gas hot water heat question


  #1  
Old 12-02-05, 05:26 PM
kim
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gas hot water heat question

the spigot for draining water out of system is dripping constantly. I have opened and closed valve a dozen times to see if maybe sediment was the problem. Well it still leaks. Does anyone know of the best type or brand of spigot to purchase that wont drip. It seems every year I have to replace these. The only time I open them is once a year to drain the water. I have a tri llevel so I have three spigots. All are leaking with one dripping at fast pace and other two very slowly.
kim
 
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Old 12-02-05, 05:39 PM
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Kim

Why do you open them & drain the system? One of the worst things you can do to a hot water heating system is to add fresh water & that is exactly what you are doing when you refill the system. To answer your original question: I have had best luck using the ball valve type of boiler drains. They are often not easy to find nor inexpensive. You could install brass hose caps on the leaking valves.
 
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Old 12-03-05, 06:57 AM
kim
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Grady,
Can you explain why adding fresh water is the worse thing to do? Am I damaging the system by doing this? The brass hose caps are a good idea. Thanks for your response.
kim
 
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Old 12-03-05, 07:53 AM
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Adding water

Water, the most universal solvent known to man, is either deposit forming or corrosive in your heating system. After water has been in the system for a while, it has either left all of the deposits or eaten all it is going to & becomes "neutral". By adding fresh water, you start the process all over again. Water also contains dissolved oxygen which comes out of solution as the water is heated. Oxygen is THE major killer of boilers. On a lot of commercial boilers where water is frequently added, they treat the water with an oxygen scavenger chemical to prevent boiler damage.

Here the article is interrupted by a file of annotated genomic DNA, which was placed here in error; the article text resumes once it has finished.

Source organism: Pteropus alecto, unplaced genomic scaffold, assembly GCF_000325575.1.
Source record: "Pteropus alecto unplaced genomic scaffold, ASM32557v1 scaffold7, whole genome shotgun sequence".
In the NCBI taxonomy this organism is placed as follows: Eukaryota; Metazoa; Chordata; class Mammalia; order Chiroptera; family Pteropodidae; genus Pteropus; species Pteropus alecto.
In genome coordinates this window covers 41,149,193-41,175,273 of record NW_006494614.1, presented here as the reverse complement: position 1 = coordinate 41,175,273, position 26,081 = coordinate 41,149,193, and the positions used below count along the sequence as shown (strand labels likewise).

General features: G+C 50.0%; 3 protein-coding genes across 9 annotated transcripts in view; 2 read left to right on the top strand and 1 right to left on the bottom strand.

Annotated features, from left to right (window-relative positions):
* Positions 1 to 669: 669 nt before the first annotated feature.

Now that I have scared the crap out of you , please refrain from adding any more water than absolutely necessary.
 
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Old 12-03-05, 10:18 AM
kim
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WOW!!!
I guess you did scare the crap out of me. I guess I won't be doing that anymore!!! Thank you so much for the information. From now on I will just purge the air out every year if that is ok to do. So how long does that process take to become neutral? How long will I have to pay extra attention to any leaks that may occur from draining? I have drained the pipes every year for 20 years now so I guess I'm lucky I haven't had any leaks!!! Thanks again for all your help.
kim
 
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Old 12-03-05, 04:47 PM
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WOW is right

After 20 years of draining & refilling it is indeed a wonder you have not had leaks. How long does it take to become "neutral"? That is a very good question to which there is no definate answer. It all depends on how close to "neutral" the water is when it is introduced into the system. Sorry I can't do any better than that. My philosophy on air is if you don't hear it & the system works fine, leave sleeping dogs lie. Didn't mean to scare the crap out of you but I knew once I got into water chemistry it would. Draining steam boilers used to be, & sometimes still is, common practice. Hot water systems should not be drained unless absolutely needed.
 
  #7  
Old 12-06-05, 05:51 AM
shadester21
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Cool Hello Kim

undefined Heating systems are closed systems. It seems to me if your adding water all the time ,two easy solutions are automate fills & pressurized air expansions tanks help to make your system produce better heat. Keeping a higher even pressure on your system allows for more efficient heat. With an air scoop on the feed & purge valves on the return most of the air will be gone. Once the system is purged & put into operation you should not have to add water after it is up & running.These are just easy solutions to try first. David
 
 

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